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Innsbruck, Austria

Klauser F.,University of Innsbruck | Steinmuller-Nethl D.,BeSt coating GmbH | Kaindl R.,University of Innsbruck | Bertel E.,University of Innsbruck | Memmel N.,University of Innsbruck
Chemical Vapor Deposition | Year: 2010

Amulti-wavelength, visible-Raman study of structurally different nanocrystalline diamond (NCD) films grown by means of hotfilament (HF)CVD is presented. The Raman spectra are qualitatively and quantitatively analyzed by applying current interpretation models. It is demonstrated that specific properties of the diamond phase as well as the grain boundaries can be extracted from the Raman spectr A. Hydrogenated amorphous carbon is detected in the films grain boundaries and characterized regarding its hydrogen content, optical gap, and sp3 content. The characteristic trans-polyacetylene-like signals are observed, and the behavior of the corresponding peaks studied in detail. The results are correlated with film properties such as grain size, morphology, roughness, and refractive index, as determined by atomic force microscopy (AFM), X-ray diffraction (XRD), and ellipsometry. Source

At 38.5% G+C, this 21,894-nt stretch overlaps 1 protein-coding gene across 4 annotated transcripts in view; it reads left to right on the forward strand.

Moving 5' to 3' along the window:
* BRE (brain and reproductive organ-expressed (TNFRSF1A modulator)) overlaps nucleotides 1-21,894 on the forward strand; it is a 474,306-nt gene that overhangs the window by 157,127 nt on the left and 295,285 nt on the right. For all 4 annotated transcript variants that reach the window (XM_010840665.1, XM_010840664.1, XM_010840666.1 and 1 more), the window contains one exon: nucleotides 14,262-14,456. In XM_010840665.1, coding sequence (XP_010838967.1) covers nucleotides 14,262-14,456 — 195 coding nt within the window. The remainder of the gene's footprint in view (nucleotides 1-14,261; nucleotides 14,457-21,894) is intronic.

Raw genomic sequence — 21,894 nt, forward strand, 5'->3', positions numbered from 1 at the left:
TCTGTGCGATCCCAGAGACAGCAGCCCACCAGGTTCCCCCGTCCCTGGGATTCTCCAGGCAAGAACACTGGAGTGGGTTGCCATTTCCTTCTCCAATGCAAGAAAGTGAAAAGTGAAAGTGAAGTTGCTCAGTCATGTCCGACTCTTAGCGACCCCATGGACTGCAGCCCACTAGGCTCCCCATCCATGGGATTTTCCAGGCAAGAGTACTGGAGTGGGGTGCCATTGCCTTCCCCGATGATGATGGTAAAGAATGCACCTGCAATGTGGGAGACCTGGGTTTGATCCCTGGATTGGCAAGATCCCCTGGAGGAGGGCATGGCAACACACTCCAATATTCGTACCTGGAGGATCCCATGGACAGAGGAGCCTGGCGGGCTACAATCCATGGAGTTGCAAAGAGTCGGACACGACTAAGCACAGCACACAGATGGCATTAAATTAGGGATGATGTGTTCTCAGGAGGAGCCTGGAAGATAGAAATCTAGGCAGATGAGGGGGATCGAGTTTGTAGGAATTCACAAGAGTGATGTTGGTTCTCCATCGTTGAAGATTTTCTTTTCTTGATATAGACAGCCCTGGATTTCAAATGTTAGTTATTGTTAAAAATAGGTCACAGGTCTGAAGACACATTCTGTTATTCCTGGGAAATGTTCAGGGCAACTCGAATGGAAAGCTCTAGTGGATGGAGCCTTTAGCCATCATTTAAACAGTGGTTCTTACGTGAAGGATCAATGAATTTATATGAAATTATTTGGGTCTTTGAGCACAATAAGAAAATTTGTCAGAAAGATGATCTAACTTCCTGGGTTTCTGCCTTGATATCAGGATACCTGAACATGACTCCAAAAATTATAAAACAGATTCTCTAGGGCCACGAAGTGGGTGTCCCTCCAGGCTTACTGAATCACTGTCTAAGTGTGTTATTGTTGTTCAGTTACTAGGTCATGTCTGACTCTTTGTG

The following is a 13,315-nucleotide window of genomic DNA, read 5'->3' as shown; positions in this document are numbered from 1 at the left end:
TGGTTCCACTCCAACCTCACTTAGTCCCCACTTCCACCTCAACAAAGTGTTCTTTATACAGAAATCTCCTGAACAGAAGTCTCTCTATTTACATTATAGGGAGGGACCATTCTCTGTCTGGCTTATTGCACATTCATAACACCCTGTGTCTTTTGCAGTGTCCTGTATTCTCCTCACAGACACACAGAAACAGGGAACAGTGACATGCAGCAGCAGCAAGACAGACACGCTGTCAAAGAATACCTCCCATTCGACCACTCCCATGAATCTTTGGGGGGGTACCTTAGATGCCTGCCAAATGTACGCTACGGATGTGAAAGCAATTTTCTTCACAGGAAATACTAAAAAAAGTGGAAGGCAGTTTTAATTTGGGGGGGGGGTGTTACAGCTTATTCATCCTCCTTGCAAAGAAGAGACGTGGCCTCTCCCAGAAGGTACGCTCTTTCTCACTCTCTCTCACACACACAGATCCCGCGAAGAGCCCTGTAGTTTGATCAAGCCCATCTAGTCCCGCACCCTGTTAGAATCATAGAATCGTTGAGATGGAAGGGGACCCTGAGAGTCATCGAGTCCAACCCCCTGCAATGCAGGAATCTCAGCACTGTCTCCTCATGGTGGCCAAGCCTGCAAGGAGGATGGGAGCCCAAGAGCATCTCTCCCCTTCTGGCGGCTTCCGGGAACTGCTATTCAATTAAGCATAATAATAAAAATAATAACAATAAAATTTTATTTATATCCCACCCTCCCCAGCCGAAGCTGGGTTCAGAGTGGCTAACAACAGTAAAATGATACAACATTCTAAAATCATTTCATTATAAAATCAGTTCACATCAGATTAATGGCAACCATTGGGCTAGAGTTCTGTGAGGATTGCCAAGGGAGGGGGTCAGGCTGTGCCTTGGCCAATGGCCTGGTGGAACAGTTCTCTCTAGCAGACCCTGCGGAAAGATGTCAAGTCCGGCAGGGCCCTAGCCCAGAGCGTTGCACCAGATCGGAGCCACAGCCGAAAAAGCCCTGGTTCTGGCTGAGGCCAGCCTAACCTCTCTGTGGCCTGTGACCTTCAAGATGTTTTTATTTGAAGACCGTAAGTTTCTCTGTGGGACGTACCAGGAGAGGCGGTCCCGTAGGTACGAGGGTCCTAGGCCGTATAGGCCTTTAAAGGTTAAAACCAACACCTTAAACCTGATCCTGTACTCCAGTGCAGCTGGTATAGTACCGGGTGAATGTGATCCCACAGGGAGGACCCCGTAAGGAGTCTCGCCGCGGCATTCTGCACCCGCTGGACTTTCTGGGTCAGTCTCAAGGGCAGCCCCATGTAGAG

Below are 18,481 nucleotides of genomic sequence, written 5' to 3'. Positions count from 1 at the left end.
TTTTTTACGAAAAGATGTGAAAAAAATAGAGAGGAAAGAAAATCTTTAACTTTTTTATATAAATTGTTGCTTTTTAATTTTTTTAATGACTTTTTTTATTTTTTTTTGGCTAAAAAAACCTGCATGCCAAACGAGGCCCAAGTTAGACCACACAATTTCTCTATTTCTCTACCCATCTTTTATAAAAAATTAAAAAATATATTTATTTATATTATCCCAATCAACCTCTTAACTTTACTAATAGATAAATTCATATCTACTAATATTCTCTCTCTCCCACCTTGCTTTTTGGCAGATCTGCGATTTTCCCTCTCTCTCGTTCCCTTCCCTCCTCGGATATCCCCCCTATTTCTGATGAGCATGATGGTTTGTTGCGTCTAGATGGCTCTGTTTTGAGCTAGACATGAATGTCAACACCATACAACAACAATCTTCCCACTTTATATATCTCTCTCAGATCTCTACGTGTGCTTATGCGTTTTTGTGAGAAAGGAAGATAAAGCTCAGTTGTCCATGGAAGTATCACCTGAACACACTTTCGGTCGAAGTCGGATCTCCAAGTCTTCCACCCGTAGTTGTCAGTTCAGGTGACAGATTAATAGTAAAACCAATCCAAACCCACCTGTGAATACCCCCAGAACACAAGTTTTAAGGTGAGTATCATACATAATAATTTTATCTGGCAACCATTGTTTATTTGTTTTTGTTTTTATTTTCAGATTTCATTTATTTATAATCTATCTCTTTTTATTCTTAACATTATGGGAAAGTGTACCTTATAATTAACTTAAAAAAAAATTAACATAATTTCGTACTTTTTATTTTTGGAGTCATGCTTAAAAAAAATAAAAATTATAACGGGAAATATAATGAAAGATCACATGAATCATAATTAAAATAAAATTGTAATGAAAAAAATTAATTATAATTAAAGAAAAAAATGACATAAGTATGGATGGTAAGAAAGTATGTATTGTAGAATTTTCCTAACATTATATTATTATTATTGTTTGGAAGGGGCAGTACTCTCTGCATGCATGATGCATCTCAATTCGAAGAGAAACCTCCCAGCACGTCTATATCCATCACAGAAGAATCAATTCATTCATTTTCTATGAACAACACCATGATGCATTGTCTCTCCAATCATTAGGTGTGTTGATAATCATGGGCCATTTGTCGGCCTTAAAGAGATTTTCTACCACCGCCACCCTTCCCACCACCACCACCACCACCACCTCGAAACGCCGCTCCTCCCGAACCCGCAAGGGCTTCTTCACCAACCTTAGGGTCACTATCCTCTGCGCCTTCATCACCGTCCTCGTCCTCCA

Ghodbane S.,CNRS Neel Institute | Ghodbane S.,BeSt coating GmbH | Omnes F.,CNRS Neel Institute | Agnes C.,CNRS Neel Institute
Diamond and Related Materials | Year: 2010